Sales have been decent though not stellar. Part of the problem is I don't know how well they market themselves, or specifically - me (same problem I've had with galleries, for that matter.) The bulk of the work as always falls back on me to do most of the online marketing. One annoying issue with Imagekind is they hold back payment until the amount sold reaches $50 or more during that monthly cycle. Anything under $50 in sales will sit there until more sales come in. Redbubble doesn't have that policy.

Another option with these guys (and other online printers) is you can order prints from them yourself at wholesale rates and then turn around and sell them yourself. The prints they make can also be quite large, several feet depending on the size of the file you uploaded, and larger than what you may easily be able to do yourself.

vermillion9 19-06-10 03:55 PM


While I haven't sold artwork on-line, I do have experience with retail web-sites (we currently have one and are working on building two more). If you are going to do an actual web-site, the easiest place to start is Yahoo Sitebuilder. It's $40 per month and they have a ready-made template and it's really pretty easy to set up. (by "easy" I mean it will only take you about a week) I don't think Paypal would "cheapen" your work. If anything, since most people have a Paypal account, it makes it easy easy easy for them to make the decision to buy. What would "cheapen" your art is a hokey site so choose your Yahoo options carefully! What's hard about the internet world is getting your site at the top of potential customer's search pages. So, if someone searches for "paintings for sale" on Google, you really need your site to be on the first page to achieve any hope of making a sale since almost no one bothers to look at anything other than that first page. (Getting your art on the first page of Google is called "web-page optimization".)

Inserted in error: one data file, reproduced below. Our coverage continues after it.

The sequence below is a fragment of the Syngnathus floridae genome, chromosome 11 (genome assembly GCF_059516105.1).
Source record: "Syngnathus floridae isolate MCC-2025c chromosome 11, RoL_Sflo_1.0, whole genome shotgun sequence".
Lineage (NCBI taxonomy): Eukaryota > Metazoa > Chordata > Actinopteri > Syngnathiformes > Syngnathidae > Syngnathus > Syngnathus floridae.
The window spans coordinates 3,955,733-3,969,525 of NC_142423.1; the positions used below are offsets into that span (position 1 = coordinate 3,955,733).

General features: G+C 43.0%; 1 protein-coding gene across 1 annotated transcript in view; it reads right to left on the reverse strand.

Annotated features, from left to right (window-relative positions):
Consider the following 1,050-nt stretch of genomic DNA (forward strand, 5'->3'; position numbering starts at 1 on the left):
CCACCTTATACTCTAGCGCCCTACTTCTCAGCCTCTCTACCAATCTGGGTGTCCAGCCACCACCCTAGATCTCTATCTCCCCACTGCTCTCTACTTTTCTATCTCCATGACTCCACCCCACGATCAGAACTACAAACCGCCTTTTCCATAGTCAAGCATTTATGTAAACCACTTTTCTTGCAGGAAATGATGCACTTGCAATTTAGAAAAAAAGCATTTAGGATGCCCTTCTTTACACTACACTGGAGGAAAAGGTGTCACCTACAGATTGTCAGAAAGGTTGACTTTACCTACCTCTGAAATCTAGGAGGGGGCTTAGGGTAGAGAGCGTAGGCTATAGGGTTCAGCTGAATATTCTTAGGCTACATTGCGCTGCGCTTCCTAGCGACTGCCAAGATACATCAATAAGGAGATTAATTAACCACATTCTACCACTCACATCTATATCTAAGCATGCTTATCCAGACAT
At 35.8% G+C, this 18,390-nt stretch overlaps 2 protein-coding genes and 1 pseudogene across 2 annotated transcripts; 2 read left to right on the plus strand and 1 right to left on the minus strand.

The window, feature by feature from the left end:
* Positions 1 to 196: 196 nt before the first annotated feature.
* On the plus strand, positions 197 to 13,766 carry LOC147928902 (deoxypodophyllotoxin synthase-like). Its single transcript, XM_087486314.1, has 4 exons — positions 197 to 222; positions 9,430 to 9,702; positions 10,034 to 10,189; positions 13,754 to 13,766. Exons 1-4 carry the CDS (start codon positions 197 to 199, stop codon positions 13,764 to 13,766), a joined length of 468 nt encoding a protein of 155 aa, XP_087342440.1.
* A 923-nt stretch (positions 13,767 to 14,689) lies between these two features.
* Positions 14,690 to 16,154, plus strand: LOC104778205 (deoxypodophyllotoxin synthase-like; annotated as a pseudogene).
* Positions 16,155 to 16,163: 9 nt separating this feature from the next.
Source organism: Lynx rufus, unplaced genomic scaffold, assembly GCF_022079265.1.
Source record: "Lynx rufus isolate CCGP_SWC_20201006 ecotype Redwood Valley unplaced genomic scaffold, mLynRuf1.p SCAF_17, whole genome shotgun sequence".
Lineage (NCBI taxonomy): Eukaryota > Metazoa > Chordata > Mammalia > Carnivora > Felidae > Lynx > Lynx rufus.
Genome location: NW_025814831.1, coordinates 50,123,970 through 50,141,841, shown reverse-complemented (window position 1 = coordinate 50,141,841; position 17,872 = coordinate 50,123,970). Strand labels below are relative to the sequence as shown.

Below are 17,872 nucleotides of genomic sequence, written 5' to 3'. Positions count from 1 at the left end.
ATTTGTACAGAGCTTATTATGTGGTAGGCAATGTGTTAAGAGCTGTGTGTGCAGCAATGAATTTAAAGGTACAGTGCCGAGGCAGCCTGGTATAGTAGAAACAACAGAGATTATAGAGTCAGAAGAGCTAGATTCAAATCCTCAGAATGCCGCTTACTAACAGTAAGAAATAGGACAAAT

Also, don't fall into the trap my uncle did. He hired a company to build him a web-site. It's beautiful. The problem is no one will see it because the company doesn't do any optimization. He has almost zero traffic.